07/05/2009 - 00:00

Local market taking to new wine varieties

07/05/2009 - 00:00

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WESTERN Australian wineries are proving that "variety is the spice of life" as the industry attempts to deal with contracting markets, a falling dollar and increasing costs by introducing new varietals to help excite palates and enhance purchase

Local market taking to new wine varieties

WESTERN Australian wineries are proving that "variety is the spice of life" as the industry attempts to deal with contracting markets, a falling dollar and increasing costs by introducing new varietals to help excite palates and enhance purchases.

WA wineries have been introducing new plantings to attract the more sophisticated, modern-day wine drinker while tantilising the tastebuds of their regular clientele.

Constellation Wines Australia, which owns WA brands Houghton, Goundrey and Amberley Estate, is focused on offering new wines that are either new to the market or fresh to their consumers.

Constellation's senior vice president of technical and operations Peter Watson said introducing new varieties was important in the current climate as it offered a different flavour profile.

"As time passes wine consumers are becoming more sophisticated and they're looking for change and they're interested in new wine offerings," Mr Watson told WA Business News.

"Wine drinkers are ultimately gravitating towards flavour in wine, and white wine varietals like viognier and pinot gris do offer a depth of flavour and texture that wine drinkers enjoy."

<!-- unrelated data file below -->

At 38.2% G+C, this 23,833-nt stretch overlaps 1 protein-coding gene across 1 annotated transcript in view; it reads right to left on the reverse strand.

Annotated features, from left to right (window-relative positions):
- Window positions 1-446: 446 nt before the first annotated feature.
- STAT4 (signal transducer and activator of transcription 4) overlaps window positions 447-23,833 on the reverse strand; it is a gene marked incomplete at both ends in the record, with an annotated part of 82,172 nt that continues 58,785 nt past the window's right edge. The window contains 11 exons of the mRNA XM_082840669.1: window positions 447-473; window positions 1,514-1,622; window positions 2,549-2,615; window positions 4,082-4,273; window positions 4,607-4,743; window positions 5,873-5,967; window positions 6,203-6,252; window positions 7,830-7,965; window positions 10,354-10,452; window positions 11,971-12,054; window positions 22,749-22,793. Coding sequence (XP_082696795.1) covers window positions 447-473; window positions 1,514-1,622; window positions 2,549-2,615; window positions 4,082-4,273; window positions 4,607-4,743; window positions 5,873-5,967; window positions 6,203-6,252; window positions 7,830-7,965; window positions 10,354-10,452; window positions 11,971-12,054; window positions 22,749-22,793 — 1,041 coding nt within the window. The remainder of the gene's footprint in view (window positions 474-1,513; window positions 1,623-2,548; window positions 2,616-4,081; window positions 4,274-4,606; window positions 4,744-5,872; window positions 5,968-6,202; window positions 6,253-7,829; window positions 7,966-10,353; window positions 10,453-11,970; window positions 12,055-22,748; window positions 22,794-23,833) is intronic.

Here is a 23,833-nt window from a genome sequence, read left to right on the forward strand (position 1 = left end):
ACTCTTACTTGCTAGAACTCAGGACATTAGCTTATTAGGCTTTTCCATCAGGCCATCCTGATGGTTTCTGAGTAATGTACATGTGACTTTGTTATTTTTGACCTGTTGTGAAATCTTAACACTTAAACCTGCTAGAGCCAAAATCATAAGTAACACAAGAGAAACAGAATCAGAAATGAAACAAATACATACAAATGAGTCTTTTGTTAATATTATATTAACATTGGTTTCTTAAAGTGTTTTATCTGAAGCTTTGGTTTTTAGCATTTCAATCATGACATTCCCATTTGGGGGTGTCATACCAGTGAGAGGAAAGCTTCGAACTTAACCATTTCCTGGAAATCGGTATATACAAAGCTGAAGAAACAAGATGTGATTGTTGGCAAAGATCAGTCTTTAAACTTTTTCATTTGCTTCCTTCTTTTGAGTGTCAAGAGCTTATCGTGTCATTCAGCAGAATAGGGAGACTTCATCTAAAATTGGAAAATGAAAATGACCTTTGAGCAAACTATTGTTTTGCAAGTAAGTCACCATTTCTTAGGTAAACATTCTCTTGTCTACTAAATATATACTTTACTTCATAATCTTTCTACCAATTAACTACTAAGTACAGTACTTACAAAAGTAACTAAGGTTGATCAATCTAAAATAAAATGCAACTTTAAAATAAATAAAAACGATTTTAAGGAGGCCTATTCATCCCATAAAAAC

3 Oceans Wine Company, a Chinese-backed company which acquired the assets of Palandri from administrators, runs a similar varietals program using tempranillo and pinot gris on about 20 of its 350 hectares in Margaret River.

3 Oceans general manager trading and marketing Andrew Blythe said exploring varieties is a real positive for his company.

"These are exciting varieties, not only stand alone but also in blends," he said.

"We're just really coming to understand Frankland River and its capabilities."

At the smaller end of the scale, Ashbrook Estate owner Tony Devitt also believes there's a place for some of the more well-known international varieties.

"I think it always helps in a marketing sense to put something on the market that people recognise, particularly people who know their wines," Mr Devitt said.

"They may not ever become big parts of the market but I still think variety is the spice of life."

Howard Park Wines owner and chief executive Jeff Burch believes that WA's varietals are impeded by excessive regulation.

"I think Western Australia is a little bit behind the eight ball [with new varieties] because with our quarantine it's quite a long process to get new varieties into the state and bulked up and then able to produce commercial quantities of wine," Mr Burch said.

"So that has made the WA wine industry a little bit harder to respond to fashionable varieties."

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